Technology firm Inmarsat has signed a memorandum of understanding with the government of the Brazilian state of Minas Gerais to pursue the use of internet of things (IoT)-based solutions to monitor the effectiveness of mine tailings dams.

Inmarsat has developed what it calls a “remote monitoring solution” based on IoT devices and satellite technology that can observe the condition of tailings dams, and provide information on their operating status in real-time to employees anywhere in the world. The company lists piezometric pressure, pond elevation and local weather conditions as some of the characteristics measured by the solution, as it seeks to provide a holistic summary of a dam’s operating status.

These characteristics are then combined into a single metric to measure dam performance, and delivered to the Inmarsat cloud.

“The safety of tailings dams is a long-standing issue in the mining industry,” said Inmarsat Enterprise president Paul Gudonis. “With our 40 years of heritage and expertise in providing critical safety services across different industries, we can bring this experience to help the Minas Gerais State Government monitor the tailings dams in its region.

“Our IoT-based monitoring solution leverages advanced connectivity technologies to give mining companies total visibility over the safety and integrity of their dams and enables them to take action to avert safety issues.”

The agreement is particularly important in the wake of the collapse of a Vale dam in the state earlier this year, which claimed around 300 lives. In the months following the disaster, Brazilian officials have opened legal cases against a number of Vale employees and refused to extend safety certifications at a number of the company’s projects, leading to fears about widespread safety negligence at the world’s largest iron ore miner.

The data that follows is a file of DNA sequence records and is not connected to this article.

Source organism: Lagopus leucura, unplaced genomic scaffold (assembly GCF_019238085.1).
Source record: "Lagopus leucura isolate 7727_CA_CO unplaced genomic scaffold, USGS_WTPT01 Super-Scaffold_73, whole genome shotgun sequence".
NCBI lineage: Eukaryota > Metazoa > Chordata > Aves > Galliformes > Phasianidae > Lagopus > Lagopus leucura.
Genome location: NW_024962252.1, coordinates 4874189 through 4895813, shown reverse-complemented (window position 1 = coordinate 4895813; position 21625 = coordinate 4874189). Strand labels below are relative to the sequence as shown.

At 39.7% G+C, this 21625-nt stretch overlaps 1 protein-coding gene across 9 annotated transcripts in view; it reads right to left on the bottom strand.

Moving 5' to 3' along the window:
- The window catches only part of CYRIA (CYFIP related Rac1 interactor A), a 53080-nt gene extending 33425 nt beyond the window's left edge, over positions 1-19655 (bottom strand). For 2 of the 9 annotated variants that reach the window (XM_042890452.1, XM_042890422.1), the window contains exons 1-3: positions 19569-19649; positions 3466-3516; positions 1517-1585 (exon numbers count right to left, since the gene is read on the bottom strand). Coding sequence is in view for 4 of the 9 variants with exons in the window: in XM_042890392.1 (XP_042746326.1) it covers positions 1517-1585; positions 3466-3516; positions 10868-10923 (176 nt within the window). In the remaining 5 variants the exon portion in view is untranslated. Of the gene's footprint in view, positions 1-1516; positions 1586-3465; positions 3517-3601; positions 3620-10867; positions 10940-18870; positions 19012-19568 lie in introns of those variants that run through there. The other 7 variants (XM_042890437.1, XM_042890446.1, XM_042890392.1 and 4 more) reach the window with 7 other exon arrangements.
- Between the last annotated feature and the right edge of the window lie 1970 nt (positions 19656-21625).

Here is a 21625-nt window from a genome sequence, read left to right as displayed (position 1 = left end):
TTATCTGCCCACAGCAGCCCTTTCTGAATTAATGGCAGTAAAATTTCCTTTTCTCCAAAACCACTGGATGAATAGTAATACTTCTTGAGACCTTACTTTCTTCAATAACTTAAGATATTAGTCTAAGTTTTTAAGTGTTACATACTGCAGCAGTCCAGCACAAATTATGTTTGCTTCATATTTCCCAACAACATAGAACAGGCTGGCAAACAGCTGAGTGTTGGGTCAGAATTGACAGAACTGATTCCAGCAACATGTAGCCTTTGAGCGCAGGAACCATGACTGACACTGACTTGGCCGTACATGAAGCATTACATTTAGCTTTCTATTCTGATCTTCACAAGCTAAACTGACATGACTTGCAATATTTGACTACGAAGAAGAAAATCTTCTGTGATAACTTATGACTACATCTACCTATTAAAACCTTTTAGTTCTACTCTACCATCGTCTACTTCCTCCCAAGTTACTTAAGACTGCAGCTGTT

These concerns have been compounded by recent confusion over the safety of the company’s Gongo Soco pit, also in Minas Gerais, which the state government predicted would have a 15% chance of collapse due to landslides within the operation, threatening local people. While Vale has since claimed that the structure is stable, and unlikely to collapse, the incident has raised questions about the company’s ability to accurately monitor and report on the status of its facilities, and the partnership with Inmarsat could prove to be a vital first step in improving the quality of monitoring at Vale projects.